Musings on laws of nature

I am always puzzled by philosophical talk of laws of nature. The terms “law”, “govern”, and so forth amount to an extended metaphor drawn from human affairs, and thoroughly unnatural ones at that. It is a recurrent philosophical mistake to suppose that the most fundamental thing about the universe can only be treated with philosophical precision through a human metaphor. Without “laws”, and the corresponding but evidently false idea that it is possible to break them, contemporary metaphysics would look quite different. If you ask a philosopher whether it is possible to walk through a wall, she will say “Yes”, because only the laws “prohibit” it – even though everyone knows you can’t walk through a wall.

4 thoughts on “Musings on laws of nature

  1. Personally I would replace talk of “laws of nature” with talk of the personal rule of the Triune God. Laws of nature sound kind of divine anyway, in the sense that they are omnipresent and apparently have existence “a se”. What would you replace them with? Presumably you want to affirm the idea of some kind of order in the universe?


    • Hi Tom – the objection I make here would apply equally to the personal rule of a divine being. The point is that we can’t disobey, and so the analogy with human rule is misleading. Maybe it has also been misleading in theology; I think it has in philosophy. As for what to call order instead of “law of nature”, I’m really not sure; some philosophers have experimented with “powers” but that notion suffers from the same anthropomorphism that bothers me about laws. We could do with a neutral phrase along the lines of “the way things work” – e.g. “the way things work regarding universal gravitation”. But I admit that is not terribly catchy.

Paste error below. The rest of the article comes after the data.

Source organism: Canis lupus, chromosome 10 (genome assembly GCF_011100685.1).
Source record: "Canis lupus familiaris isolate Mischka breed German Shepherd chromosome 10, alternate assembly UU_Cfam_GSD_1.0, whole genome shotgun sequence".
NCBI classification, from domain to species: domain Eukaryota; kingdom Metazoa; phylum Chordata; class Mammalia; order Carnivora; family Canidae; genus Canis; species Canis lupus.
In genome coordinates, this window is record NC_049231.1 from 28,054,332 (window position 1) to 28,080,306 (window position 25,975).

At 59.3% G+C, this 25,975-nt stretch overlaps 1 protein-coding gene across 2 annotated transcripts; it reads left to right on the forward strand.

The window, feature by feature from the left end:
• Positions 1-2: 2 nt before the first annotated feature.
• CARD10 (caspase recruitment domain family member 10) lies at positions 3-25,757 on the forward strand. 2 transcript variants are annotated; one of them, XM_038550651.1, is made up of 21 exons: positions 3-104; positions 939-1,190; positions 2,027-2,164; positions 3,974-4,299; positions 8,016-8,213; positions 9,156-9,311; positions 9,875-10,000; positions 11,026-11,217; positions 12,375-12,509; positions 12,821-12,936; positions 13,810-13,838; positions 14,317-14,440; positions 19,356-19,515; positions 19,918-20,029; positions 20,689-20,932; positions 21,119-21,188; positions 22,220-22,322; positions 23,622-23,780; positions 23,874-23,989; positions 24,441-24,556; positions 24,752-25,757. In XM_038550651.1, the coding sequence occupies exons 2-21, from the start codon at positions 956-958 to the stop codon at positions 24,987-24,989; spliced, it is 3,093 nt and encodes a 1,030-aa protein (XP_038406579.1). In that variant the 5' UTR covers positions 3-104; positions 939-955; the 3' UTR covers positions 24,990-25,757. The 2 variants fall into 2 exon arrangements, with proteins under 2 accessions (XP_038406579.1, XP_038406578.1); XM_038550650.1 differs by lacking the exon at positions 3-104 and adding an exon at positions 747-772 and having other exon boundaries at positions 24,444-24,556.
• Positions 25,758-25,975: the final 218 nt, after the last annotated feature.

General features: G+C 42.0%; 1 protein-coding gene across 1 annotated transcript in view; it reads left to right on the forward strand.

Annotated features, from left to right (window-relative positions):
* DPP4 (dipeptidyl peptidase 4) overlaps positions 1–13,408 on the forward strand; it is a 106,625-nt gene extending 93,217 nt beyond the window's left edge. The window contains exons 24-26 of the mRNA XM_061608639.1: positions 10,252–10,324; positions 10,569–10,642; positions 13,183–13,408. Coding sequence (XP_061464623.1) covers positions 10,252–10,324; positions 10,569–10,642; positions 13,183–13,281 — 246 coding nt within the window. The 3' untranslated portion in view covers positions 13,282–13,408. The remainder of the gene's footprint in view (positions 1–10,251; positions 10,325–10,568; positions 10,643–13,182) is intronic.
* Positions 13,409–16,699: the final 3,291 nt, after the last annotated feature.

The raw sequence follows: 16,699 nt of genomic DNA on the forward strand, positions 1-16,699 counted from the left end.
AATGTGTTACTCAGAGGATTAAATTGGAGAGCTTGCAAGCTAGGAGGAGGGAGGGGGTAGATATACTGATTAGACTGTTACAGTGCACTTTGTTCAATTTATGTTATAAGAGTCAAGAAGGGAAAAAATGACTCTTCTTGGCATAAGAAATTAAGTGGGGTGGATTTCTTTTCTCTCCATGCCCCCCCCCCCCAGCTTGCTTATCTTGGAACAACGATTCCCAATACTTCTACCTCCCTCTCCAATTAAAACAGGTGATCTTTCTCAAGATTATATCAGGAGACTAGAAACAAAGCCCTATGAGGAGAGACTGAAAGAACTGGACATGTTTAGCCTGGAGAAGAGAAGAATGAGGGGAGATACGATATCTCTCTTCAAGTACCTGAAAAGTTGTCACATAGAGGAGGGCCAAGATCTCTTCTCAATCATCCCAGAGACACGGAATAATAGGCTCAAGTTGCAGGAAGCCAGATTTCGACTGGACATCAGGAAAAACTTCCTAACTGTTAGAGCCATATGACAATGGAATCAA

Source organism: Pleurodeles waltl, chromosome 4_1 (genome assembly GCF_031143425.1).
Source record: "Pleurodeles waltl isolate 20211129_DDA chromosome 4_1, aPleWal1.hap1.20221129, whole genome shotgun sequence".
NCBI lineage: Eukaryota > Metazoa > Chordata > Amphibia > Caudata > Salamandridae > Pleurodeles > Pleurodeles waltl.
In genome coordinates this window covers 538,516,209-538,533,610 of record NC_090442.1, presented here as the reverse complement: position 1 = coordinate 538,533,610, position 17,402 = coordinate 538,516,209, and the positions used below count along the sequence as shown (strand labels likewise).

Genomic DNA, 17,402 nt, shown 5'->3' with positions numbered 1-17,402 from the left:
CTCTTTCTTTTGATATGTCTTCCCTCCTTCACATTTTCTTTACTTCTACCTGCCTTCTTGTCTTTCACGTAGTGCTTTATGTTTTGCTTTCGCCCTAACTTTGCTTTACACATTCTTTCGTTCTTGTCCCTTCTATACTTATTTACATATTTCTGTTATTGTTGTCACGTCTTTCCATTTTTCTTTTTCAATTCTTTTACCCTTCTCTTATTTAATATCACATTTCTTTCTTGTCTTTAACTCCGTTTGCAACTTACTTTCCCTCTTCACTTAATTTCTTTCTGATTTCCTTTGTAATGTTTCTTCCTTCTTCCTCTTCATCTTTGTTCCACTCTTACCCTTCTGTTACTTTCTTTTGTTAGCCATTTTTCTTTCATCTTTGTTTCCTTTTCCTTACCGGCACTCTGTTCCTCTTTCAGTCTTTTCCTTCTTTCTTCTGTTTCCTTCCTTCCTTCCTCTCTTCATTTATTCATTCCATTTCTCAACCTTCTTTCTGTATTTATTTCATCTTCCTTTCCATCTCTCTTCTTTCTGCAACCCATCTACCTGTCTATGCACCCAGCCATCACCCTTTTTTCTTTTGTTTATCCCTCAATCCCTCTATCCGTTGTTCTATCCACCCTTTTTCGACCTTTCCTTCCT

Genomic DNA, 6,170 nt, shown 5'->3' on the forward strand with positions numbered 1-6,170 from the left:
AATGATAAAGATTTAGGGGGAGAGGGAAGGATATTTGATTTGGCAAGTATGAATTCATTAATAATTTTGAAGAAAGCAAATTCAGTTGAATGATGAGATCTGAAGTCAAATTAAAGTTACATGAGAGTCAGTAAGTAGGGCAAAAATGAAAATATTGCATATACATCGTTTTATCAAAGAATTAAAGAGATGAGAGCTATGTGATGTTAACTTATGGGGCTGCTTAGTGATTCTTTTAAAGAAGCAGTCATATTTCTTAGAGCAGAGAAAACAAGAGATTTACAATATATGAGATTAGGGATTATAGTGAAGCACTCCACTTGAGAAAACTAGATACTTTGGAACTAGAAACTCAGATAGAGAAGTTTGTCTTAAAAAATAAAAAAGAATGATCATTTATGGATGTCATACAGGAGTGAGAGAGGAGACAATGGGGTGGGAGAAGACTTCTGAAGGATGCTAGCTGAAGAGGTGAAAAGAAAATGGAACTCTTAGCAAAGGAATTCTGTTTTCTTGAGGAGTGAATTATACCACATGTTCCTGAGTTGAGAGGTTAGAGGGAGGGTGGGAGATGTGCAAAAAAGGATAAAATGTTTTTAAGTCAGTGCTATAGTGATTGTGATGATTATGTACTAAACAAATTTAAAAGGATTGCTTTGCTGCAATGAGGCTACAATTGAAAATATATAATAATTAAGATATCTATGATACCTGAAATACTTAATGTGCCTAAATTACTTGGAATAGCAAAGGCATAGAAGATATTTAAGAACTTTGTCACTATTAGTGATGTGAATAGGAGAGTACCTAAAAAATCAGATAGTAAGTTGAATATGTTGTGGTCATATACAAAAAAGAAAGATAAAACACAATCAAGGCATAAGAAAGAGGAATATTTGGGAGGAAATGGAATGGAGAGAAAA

2. I think there’s a serious confusion between the things that obey certain rules and the properties of the things. For example, we say matters obey the laws of gravitation, but in fact what we can equally say is that matters have a certain property of being attracted to each other in a specific way, and we call that specific way law of gravitation. You are right that “law of nature” sounds tyrannical and monotheistic, it’s time to distribute that power into each natural entity, and democratize the way we perceive the natural world.


  3. Alex, aren’t you assuming that (a) there’s a clear notion of law as prescriptive rule, and (b) that talk of laws of nature is an extension of this? It’s not obvious to me that either are true. Maybe the notion of being regular, or orderly, is in some sense primary, and then the social notion of being regulated (governed by laws) is partly derivative? Apparently the English word ‘law’ comes from a root meaning something like ‘fixed down’. I don’t know about the Latin ‘Regula’.

    Nagel has a nice extended discussion of the idea of a law in ‘The Structure of Science’. I’d quote from it, but my copy is at home and I’m commenting from my office.


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